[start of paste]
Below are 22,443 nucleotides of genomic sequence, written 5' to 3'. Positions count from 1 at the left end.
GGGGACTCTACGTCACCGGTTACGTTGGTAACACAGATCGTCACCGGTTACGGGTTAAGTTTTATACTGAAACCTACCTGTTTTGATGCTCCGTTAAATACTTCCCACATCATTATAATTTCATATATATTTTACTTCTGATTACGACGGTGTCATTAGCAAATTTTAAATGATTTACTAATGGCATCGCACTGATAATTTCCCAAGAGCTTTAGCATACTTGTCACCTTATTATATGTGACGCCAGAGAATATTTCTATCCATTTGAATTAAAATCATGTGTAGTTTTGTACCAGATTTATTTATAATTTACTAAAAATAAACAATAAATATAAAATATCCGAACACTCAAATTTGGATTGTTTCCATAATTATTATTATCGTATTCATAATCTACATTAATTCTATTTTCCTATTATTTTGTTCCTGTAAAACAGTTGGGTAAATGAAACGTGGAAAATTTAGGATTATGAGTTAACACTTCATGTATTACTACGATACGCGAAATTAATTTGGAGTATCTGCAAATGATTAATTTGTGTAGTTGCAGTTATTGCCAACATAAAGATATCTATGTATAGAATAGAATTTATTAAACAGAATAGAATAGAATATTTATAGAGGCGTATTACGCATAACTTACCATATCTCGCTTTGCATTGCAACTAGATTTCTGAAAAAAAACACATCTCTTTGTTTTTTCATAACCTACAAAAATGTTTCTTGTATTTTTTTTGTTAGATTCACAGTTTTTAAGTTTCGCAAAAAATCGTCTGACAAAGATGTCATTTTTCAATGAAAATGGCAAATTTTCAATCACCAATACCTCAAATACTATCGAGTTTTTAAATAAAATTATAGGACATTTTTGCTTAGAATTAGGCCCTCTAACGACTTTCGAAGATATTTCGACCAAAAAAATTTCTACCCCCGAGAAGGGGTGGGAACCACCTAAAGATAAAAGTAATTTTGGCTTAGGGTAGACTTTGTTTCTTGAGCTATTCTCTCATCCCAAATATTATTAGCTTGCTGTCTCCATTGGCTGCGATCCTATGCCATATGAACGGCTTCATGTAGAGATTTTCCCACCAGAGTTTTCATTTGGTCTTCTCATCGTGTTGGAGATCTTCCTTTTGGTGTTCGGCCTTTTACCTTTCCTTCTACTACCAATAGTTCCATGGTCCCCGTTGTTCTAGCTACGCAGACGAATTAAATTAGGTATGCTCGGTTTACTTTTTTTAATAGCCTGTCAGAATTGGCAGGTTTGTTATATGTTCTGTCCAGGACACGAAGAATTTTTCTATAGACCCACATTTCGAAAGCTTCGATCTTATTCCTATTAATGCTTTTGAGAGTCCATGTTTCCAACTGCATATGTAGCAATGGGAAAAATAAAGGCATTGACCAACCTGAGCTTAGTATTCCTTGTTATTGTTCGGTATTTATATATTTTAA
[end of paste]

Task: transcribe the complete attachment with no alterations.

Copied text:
Below are 22,443 nucleotides of genomic sequence, written 5' to 3'. Positions count from 1 at the left end.
GGGGACTCTACGTCACCGGTTACGTTGGTAACACAGATCGTCACCGGTTACGGGTTAAGTTTTATACTGAAACCTACCTGTTTTGATGCTCCGTTAAATACTTCCCACATCATTATAATTTCATATATATTTTACTTCTGATTACGACGGTGTCATTAGCAAATTTTAAATGATTTACTAATGGCATCGCACTGATAATTTCCCAAGAGCTTTAGCATACTTGTCACCTTATTATATGTGACGCCAGAGAATATTTCTATCCATTTGAATTAAAATCATGTGTAGTTTTGTACCAGATTTATTTATAATTTACTAAAAATAAACAATAAATATAAAATATCCGAACACTCAAATTTGGATTGTTTCCATAATTATTATTATCGTATTCATAATCTACATTAATTCTATTTTCCTATTATTTTGTTCCTGTAAAACAGTTGGGTAAATGAAACGTGGAAAATTTAGGATTATGAGTTAACACTTCATGTATTACTACGATACGCGAAATTAATTTGGAGTATCTGCAAATGATTAATTTGTGTAGTTGCAGTTATTGCCAACATAAAGATATCTATGTATAGAATAGAATTTATTAAACAGAATAGAATAGAATATTTATAGAGGCGTATTACGCATAACTTACCATATCTCGCTTTGCATTGCAACTAGATTTCTGAAAAAAAACACATCTCTTTGTTTTTTCATAACCTACAAAAATGTTTCTTGTATTTTTTTTGTTAGATTCACAGTTTTTAAGTTTCGCAAAAAATCGTCTGACAAAGATGTCATTTTTCAATGAAAATGGCAAATTTTCAATCACCAATACCTCAAATACTATCGAGTTTTTAAATAAAATTATAGGACATTTTTGCTTAGAATTAGGCCCTCTAACGACTTTCGAAGATATTTCGACCAAAAAAATTTCTACCCCCGAGAAGGGGTGGGAACCACCTAAAGATAAAAGTAATTTTGGCTTAGGGTAGACTTTGTTTCTTGAGCTATTCTCTCATCCCAAATATTATTAGCTTGCTGTCTCCATTGGCTGCGATCCTATGCCATATGAACGGCTTCATGTAGAGATTTTCCCACCAGAGTTTTCATTTGGTCTTCTCATCGTGTTGGAGATCTTCCTTTTGGTGTTCGGCCTTTTACCTTTCCTTCTACTACCAATAGTTCCATGGTCCCCGTTGTTCTAGCTACGCAGACGAATTAAATTAGGTATGCTCGGTTTACTTTTTTTAATAGCCTGTCAGAATTGGCAGGTTTGTTATATGTTCTGTCCAGGACACGAAGAATTTTTCTATAGACCCACATTTCGAAAGCTTCGATCTTATTCCTATTAATGCTTTTGAGAGTCCATGTTTCCAACTGCATATGTAGCAATGGGAAAAATAAAGGCATTGACCAACCTGAGCTTAGTATTCCTTGTTATTGTTCGGTATTTATATATTTTAA